"It's fascinating tracking them down," she said. "There are so many ways. For instance, there is the ordinary newspaper advertisement, which may look innocent enough to an unsuspecting, inexperienced man who wants to get rich quick."

Although the world of securities and fraud was perceived as strictly male territory, Scalzo was drawn to it because of its effects -- direct or indirect -- on women. The Fraud Prevention Bureau fascinated the young lawyer, in part because of the number of women victimized by the white-collar bandits.

Hon. Winifred C. Stanley, Class of 1933

Winifred C. Stanley's interest in public affairs began during her years as an honor student at the University of Buffalo Law School and continued after graduation, when she became the first woman in New York State to be named an Erie County district attorney, a career that soon would be followed, thanks to her hard work and intelligence, by one in politics.

A Republican, Stanley was elected to Congress in 1942 as Buffalo's representative-at-large, one of only seven women of the 433 members. Only 32 years old at the time, she was immediately well-liked by her peers. According to an article in the Buffalo Courier Express newspaper, she was rated "the most popular, the best-liked and the best-dressed member of the Congress. Her legal training is valued, other members say, because the war has demonstrated that the American patent system needs a general overhauling and only a lawyer is able to cope with some of the proposed legislation about patents. Legal questions are referred to her, too, by the civil service committee."

During her term, Stanley worked to promote jury service for women, a measure that later was enacted into law. Newspaper articles describing her service in the Capitol focused as much on her beauty as her abilities, often calling her a "beautiful, slender young woman with prematurely gray hair." Descriptions such as "a porcelain complexion," "round, china-blue eyes" and "cover girl" appeared frequently in pieces about her.

When Stanley took possession of her office in the House Office Building, she boldly shattered a tradition dating from the founding of the republic by tossing out several ornate brass cuspidors, which had been regarded as standard equipment in every congressman's office. Other women congressional members respected the tradition and let the cuspidors remain as memorials to their male predecessors, but Stanley ordered them out immediately.

Throughout her political life, Stanley remained highly regarded. "She typifies at the best the woman in politics," gushed The Buffalo Evening News, "highly intelligent, liberal-minded and a strong sense of responsibility."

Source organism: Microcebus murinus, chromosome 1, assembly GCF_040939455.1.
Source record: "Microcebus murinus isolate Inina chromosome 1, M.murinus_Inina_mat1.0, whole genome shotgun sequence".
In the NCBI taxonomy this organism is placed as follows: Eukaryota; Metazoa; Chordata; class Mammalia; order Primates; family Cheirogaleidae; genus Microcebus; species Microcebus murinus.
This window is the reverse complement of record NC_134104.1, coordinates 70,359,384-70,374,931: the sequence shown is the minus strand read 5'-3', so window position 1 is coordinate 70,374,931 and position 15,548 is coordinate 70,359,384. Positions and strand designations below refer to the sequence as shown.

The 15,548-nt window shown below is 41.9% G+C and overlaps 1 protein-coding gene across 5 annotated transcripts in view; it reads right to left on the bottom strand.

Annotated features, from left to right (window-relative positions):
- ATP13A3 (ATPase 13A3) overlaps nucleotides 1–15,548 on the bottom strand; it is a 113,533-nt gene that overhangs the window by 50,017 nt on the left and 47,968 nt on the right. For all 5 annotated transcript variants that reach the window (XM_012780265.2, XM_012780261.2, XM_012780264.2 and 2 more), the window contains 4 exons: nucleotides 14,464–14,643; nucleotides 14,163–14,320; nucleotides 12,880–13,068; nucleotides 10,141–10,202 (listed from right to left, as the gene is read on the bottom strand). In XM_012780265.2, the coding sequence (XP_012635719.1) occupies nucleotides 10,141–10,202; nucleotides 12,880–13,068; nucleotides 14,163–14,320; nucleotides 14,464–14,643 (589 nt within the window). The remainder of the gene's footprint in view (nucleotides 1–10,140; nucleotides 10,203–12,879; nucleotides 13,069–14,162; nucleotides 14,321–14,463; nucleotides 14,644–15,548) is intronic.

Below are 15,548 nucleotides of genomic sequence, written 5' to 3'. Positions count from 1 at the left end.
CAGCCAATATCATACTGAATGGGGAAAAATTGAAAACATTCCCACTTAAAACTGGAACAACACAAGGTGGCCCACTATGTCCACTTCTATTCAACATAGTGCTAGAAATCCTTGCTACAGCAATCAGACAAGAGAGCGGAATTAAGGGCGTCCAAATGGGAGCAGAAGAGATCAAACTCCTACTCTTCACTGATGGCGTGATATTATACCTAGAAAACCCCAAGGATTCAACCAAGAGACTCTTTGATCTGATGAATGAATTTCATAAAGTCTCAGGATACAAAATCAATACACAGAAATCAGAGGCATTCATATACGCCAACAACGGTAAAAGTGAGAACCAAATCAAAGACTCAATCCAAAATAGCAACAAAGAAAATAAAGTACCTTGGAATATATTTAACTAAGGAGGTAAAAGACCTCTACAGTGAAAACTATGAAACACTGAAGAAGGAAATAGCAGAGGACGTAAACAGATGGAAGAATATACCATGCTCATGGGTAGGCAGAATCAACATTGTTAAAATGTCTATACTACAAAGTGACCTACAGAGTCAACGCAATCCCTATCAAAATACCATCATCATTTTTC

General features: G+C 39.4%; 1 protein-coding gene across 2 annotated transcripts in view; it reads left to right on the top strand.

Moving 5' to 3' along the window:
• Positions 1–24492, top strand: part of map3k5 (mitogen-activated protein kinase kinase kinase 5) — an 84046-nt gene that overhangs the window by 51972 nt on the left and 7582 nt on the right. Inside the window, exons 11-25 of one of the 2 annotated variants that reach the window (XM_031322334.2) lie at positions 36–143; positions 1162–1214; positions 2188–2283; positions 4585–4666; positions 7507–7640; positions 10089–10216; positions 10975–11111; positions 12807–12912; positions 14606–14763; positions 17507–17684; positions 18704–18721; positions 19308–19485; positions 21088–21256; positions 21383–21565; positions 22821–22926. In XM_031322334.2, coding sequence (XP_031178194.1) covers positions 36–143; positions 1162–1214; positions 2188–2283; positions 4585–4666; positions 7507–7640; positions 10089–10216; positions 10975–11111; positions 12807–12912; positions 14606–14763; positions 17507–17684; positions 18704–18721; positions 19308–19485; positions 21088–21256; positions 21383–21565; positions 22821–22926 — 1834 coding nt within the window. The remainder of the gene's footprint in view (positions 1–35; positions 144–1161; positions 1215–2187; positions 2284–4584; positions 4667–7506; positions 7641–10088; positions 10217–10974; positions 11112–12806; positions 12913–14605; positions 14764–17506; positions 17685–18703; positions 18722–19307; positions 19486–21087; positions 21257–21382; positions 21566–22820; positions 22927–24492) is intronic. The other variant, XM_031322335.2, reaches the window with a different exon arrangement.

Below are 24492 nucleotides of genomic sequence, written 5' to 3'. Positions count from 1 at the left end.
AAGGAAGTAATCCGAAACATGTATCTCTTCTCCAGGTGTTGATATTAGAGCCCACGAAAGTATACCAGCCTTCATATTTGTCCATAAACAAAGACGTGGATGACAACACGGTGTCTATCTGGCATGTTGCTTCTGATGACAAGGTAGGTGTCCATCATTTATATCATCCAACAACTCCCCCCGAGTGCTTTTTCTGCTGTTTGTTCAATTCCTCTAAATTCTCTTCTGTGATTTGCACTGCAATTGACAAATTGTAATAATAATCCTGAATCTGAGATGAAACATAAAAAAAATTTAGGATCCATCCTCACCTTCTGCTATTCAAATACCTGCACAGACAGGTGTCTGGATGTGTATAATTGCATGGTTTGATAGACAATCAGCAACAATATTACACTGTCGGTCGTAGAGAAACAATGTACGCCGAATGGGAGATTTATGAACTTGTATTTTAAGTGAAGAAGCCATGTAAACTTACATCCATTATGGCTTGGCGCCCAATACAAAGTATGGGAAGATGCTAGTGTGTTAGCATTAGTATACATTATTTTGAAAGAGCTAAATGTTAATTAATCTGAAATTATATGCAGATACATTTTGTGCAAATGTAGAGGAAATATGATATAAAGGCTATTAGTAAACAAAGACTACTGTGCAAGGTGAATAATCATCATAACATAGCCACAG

In the face of such high praise, Stanley was modest. "I want to retain the humility of realizing that I can't know all the answers," she said just prior to her election. "I'll consider the problems as I would a law case, figuring out the facts as best I can and then acting to the best of my ability."

In addition to her law degree, she received a bachelor's degree in English from UB in 1930.

Carol McCormick Crosswell Smith, Class of 1945

Following her graduation from the University of Buffalo Law School, Carol Crosswell, the daughter of a socially prominent Buffalo family, pursued a career in public international law -- and espionage -- by becoming the first female lawyer on the United Nations legal staff.

She later served as director of psychological warfare for the Central Intelligence Agency. She also was U.S. delegate to the Committee on Human Rights session in Chile and was a member of a U.S. Senate advisory committee.

Crosswell's biography is filled with interesting tales, such as the time she successfully sued the Shah of Iran's sister on behalf of a social club for failing to honor an agreement to deliver several thousand dollars worth of caviar to the establishment. In gratitude, the club provided her with a free pound of Beluga caviar every month for the rest of her life. While dating Jack Martin, the late owner of Heublein, Crosswell suggested that he market Smirnoff vodka by using the now-famous slogan, "It leaves you breathless." He did, and its success won Crosswell a lifetime supply of liquor.

Crosswell taught at several universities throughout her career. She also wrote five books on immigration and international tax law.

In addition to UB, she was a graduate of Buffalo Seminary and Radcliffe College. The mother of two daughters, she also completed post-doctoral work at Columbia and Harvard universities.